Does My Child Really Need to Wear These Glasses? A Review of Retinopathy of Prematurity and Long-Term Outcomes

Dawn R. Kuerschner, MS, NNP, RNC

Disclosures

NAINR. 2003;3(3) 

In This Article

Long-Term Complications of ROP

Myopia occurs in about 80% of infants with ROP.[6,42] Strabismus ("crossed eyes") and amblyopia ("lazy eyes") are also common residual findings. The prevalence of strabismus ranges from 23% to 47% in infants who have ROP. Other complications include decreased visual acuity, macular ectopia (displacement of ocular muscles), nystagmus (constant, nonvoluntary cyclical movement of the eye), retinal breaks, cataract, microcornea, and angle-closure glaucoma.[6] Macular degeneration can also lead to poor visual outcomes.[41]

The oldest surviving individuals with ROP are now in their 50s. Some experienced retinal detachment in their 20s and 30s secondary to severe myopia.[34,43] Although the oldest individuals treated with cryotherapy or laser therapy are now teenagers, there is much to be learned about their long-term complications.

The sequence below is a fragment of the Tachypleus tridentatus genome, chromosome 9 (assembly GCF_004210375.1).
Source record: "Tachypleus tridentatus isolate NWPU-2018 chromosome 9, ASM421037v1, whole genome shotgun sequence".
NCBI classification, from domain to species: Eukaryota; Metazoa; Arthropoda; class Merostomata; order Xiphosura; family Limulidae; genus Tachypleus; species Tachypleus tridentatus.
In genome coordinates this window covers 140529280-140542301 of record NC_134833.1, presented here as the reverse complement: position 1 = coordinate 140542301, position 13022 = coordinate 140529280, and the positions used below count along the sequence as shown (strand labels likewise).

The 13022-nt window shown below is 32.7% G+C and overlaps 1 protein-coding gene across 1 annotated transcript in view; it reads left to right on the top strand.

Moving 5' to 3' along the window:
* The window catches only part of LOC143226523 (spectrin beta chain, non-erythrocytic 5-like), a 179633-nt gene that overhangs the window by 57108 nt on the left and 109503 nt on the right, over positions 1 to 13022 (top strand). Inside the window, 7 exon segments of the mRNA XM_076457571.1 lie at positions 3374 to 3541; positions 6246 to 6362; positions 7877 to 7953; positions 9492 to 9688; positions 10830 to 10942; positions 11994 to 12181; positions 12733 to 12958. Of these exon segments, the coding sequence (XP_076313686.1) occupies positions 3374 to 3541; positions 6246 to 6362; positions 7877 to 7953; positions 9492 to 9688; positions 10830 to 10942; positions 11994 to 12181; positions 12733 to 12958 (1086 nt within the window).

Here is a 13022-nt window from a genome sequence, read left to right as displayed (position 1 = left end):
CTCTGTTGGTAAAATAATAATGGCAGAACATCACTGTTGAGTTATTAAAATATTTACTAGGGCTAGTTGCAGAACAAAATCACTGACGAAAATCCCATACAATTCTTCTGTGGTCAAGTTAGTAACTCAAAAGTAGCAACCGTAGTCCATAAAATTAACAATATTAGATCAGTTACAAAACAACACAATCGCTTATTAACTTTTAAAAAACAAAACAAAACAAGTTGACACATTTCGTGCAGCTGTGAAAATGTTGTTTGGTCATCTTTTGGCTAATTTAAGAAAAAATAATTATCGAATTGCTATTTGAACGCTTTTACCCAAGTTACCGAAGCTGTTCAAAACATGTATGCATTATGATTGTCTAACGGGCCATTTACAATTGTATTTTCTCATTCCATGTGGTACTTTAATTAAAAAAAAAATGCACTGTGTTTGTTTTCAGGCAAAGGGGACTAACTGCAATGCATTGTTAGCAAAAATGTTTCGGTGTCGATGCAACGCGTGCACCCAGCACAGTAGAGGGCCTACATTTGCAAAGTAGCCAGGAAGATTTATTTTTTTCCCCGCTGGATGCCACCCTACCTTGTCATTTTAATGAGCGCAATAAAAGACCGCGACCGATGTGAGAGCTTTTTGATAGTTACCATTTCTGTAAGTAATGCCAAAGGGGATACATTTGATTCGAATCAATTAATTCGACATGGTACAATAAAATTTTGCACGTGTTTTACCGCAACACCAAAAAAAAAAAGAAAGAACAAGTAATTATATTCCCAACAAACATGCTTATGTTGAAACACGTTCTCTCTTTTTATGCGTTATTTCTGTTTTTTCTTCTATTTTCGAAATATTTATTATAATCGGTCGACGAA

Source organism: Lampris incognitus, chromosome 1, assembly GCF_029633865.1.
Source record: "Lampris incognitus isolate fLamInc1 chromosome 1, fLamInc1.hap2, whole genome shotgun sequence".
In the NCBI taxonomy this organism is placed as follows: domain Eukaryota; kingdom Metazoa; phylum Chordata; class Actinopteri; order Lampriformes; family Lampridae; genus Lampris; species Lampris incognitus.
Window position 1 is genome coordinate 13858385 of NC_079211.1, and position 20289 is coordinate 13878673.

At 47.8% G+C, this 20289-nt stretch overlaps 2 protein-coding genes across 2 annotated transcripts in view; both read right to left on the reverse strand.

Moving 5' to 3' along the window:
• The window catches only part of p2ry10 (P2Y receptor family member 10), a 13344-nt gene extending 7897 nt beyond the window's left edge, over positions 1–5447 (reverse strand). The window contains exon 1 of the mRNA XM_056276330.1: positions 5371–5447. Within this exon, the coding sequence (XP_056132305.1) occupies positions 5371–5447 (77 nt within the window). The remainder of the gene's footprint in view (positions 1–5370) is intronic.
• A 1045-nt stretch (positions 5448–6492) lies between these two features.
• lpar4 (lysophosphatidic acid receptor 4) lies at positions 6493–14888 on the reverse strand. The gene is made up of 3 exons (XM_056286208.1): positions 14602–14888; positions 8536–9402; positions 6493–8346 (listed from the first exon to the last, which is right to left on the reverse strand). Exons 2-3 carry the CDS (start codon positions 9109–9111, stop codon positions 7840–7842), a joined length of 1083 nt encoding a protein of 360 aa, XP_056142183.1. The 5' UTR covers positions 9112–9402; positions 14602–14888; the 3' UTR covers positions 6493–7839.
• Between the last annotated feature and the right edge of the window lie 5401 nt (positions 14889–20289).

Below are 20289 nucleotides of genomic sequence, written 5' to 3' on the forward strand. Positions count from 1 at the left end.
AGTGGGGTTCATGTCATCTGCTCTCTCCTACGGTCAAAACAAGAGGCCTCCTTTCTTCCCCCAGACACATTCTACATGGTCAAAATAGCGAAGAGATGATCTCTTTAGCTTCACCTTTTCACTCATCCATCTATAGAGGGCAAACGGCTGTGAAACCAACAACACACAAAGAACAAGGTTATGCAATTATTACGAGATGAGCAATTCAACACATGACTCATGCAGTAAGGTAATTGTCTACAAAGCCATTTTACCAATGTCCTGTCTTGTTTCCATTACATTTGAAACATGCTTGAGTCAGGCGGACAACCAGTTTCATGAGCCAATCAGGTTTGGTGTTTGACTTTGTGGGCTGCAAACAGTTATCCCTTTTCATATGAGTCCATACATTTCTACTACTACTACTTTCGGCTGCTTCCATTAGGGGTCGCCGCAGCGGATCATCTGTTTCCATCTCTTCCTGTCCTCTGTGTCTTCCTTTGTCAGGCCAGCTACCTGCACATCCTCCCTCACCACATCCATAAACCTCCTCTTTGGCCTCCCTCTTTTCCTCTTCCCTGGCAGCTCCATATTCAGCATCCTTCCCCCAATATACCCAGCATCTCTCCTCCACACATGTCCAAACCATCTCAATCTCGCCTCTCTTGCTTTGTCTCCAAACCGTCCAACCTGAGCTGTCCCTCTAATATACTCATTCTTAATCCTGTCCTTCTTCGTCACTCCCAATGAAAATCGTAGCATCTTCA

Visual complications are also seen in premature infants without a history of ROP. These infants have an increased incidence of myopia, amblyopia, strabismus, and refractive errors. Strabismus is seen in 10% to 20% of premature infants who do not have ROP.[34] Premature infants also have a propensity for blue-yellow color deficits.[44]

Many infants diagnosed with ROP are prescribed corrective lenses, usually to correct myopia. Vision can be optimized by having the child wear the corrective lenses consistently. If corrective lenses are not worn, the visual field may be confined to 2 to 3 inches, denying the acquisition of information from their surroundings and delaying fine motor development.[34] Eye patching is commonly prescribed in the treatment of strabismus and amblyopia. Medications such as botulism toxin or eye drops are also used, and surgical intervention is sometimes required.[45,46,47]

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